LONG POND, Pa. — Away from the racetrack, Denny Hamlin and Kyle Larson are close friends. On the track, they are fierce competitors.
“What people don’t understand is you actually kind of race your buddies harder than you race others,” Hamlin said after Sunday’s HighPoint.com 400 at Pocono Raceway. “It’s weird how it works out that way.”
On a restart with seven laps remaining, Hamlin pushed Kyle Larson, who was leading the race, clear of the inside lane. When the duo got to Turn 1, Hamlin made a move to the inside of Larson and put him in a bad spot for corner exit.
The end result was Larson hit the wall hard, all but ending his shot at the victory.
One more look at what everyone is talking about. pic.twitter.com/x8BeVoC8nw
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Hamlin stated he gave Larson enough room to have a lane and doesn’t think there was contact between the two cars. Larson thought otherwise.
“[Hamlin] knew that was going to be his only opportunity to beat me with how bad dirty air is,” Larson said. “I got used up.”
Earlier this season, the two drivers had a run-in on the final lap at Kansas Speedway while competing for the win. Hamlin came out on the better end of that race as well, scoring his first triumph of the season.
Over the years, Larson can recount multiple times where Hamlin has gotten the better of him. But this time felt different to the 2021 Cup Series champion, as he felt he didn’t have a shot to make it through Turn 1.
“We’ve had a handful of run-ins and I’ve never had to reach out to apologize,” Larson said. “He’s always been the one to reach out to me and be like, ‘Hey man, sorry, I messed up. Sorry, I put you in a bad spot – hurt your day.’ I’ve never had to do that to him.
“Maybe there have been times where he’s been frustrated with me, but I’ve never hurt his results. I should have at least got a top 10, but I finished [20th]. In my eyes, I could have 10 more playoff points, two more wins right now if it weren’t for the 11. I’m pissed and I should be.”
Hamlin countered that by saying Larson has run him off the road on road courses multiple times and apologized afterwards.
But Hamlin doesn’t feel the need to defend his position at Pocono. He felt the move was clean.
“I put both those guys, the 48 (Hamlin got Alex Bowman loose earlier in the race) and 5, in an aero situation,” Hamlin said. “Didn’t touch either one. How can you wreck someone you don’t touch?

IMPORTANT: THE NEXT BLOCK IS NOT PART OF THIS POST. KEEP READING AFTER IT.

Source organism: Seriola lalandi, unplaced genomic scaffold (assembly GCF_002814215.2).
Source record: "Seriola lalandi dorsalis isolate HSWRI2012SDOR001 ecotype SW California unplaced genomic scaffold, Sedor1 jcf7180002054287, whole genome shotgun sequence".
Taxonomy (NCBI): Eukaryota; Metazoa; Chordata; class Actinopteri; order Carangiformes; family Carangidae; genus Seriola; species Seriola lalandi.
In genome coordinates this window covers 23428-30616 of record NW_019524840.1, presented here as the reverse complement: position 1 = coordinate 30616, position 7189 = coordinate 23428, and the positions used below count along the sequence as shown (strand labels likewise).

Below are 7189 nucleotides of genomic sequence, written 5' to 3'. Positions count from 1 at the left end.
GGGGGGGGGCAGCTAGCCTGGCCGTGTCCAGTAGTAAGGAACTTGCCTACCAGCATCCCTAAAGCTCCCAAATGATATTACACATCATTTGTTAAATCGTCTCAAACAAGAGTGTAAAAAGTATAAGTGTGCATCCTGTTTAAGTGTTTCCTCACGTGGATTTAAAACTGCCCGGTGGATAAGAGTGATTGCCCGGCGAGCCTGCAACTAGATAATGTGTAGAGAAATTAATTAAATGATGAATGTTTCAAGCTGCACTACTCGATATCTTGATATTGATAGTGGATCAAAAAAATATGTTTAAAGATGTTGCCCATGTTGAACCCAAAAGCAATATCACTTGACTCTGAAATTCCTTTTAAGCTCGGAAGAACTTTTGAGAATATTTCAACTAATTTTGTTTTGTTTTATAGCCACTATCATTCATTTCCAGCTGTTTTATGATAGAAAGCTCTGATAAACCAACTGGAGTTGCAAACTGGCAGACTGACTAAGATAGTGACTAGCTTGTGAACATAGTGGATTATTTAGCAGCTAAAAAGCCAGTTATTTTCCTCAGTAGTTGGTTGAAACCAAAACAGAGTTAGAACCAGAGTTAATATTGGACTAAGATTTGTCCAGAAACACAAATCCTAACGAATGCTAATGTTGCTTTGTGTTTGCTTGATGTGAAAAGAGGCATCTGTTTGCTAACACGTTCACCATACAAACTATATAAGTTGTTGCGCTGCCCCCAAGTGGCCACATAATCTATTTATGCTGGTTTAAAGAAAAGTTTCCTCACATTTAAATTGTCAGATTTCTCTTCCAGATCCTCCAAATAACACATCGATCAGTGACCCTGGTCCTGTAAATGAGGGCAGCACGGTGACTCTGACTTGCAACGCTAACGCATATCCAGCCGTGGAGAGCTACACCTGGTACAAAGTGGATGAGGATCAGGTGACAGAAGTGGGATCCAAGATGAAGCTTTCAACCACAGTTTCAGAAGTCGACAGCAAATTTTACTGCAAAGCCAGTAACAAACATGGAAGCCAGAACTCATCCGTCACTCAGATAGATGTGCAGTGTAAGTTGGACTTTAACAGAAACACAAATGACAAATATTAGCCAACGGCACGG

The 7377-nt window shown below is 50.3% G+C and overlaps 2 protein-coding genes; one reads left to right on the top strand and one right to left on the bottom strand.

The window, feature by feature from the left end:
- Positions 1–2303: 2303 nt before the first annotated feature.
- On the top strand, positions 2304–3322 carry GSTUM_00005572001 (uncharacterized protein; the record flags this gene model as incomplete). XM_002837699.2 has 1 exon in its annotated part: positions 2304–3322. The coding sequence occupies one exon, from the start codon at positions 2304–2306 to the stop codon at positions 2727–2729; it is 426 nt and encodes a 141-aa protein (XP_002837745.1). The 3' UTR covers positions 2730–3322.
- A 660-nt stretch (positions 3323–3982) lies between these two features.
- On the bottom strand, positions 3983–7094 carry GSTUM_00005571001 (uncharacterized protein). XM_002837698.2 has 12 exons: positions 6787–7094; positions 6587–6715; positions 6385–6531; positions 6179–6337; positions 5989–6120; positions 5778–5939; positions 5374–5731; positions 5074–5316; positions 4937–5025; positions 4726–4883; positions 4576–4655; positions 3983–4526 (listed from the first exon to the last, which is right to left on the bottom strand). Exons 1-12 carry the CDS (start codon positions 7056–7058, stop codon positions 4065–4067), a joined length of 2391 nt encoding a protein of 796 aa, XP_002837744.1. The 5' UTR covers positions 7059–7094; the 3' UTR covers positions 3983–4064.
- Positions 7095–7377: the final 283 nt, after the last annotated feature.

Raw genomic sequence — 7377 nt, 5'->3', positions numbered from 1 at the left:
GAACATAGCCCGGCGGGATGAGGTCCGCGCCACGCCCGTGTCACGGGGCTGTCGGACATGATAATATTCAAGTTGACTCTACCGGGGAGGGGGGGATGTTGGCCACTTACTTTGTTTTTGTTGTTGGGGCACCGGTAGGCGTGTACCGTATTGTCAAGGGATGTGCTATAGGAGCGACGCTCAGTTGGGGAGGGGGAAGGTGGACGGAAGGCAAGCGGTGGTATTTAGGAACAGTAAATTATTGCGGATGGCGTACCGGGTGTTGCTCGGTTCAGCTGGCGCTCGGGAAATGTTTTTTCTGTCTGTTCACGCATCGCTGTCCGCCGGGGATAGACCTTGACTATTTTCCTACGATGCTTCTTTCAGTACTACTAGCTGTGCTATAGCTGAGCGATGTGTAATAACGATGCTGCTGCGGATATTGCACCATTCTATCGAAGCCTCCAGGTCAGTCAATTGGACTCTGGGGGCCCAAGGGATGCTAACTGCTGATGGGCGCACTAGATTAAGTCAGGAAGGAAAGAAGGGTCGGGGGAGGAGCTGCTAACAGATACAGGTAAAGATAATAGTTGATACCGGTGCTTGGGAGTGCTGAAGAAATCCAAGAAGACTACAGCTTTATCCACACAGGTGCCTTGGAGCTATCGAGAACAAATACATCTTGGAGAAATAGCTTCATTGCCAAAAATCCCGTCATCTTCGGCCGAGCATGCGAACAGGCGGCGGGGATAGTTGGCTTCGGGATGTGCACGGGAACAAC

“They make a decision to either let off the gas and race side by side, or hit the gas and hit the wall. I mean, I put them to those decisions. I didn’t overshoot the corner. I was behind. I tried to get position on him, knew it was going to be tight off of two, but always made sure I left a lane or more, more than a lane.”
Larson does think the two incidents from this season were different. The Kansas battle was racing hard for the win. On Sunday, he “didn’t get to race him” at all.
Knowing when enough is enough is something Larson can’t ponder. Hamlin has said multiple times in the past that Larson is known for putting his competitors in tough situations. But he believes he races his buddies differently.
“I’m an aggressive racer, I get it,” Larson said. “I tend to race my friends with more respect, but I feel like I haven’t gotten that respect from him, especially this year but even in the past.”
Hamlin did think he raced Larson with respect, though.
“We’re racing for the win. Are you shitting me?” Hamlin stated. “If I’m going to give anyone the respect, it’s Kyle Larson just because I respect him as a racecar driver, and I think he’s probably the best. Certainly, he’s got my respect. I guarantee you, roles reversed, it goes the same way.”
Neither driver believes what happens on the track will affect their off-track relationship. By the end of the week, they could be hanging out and have put Pocono behind them.
“If he were to call me and said ‘Let’s go golf on Wednesday,’ I would probably go golf,” Larson said. “He’s still my buddy, but I’m mad about the on-track stuff.”
The incident is now in the rearview and Hamlin ended the afternoon celebrating in Victory Lane for the 50th time in his Cup Series career and became the winningest driver at Pocono.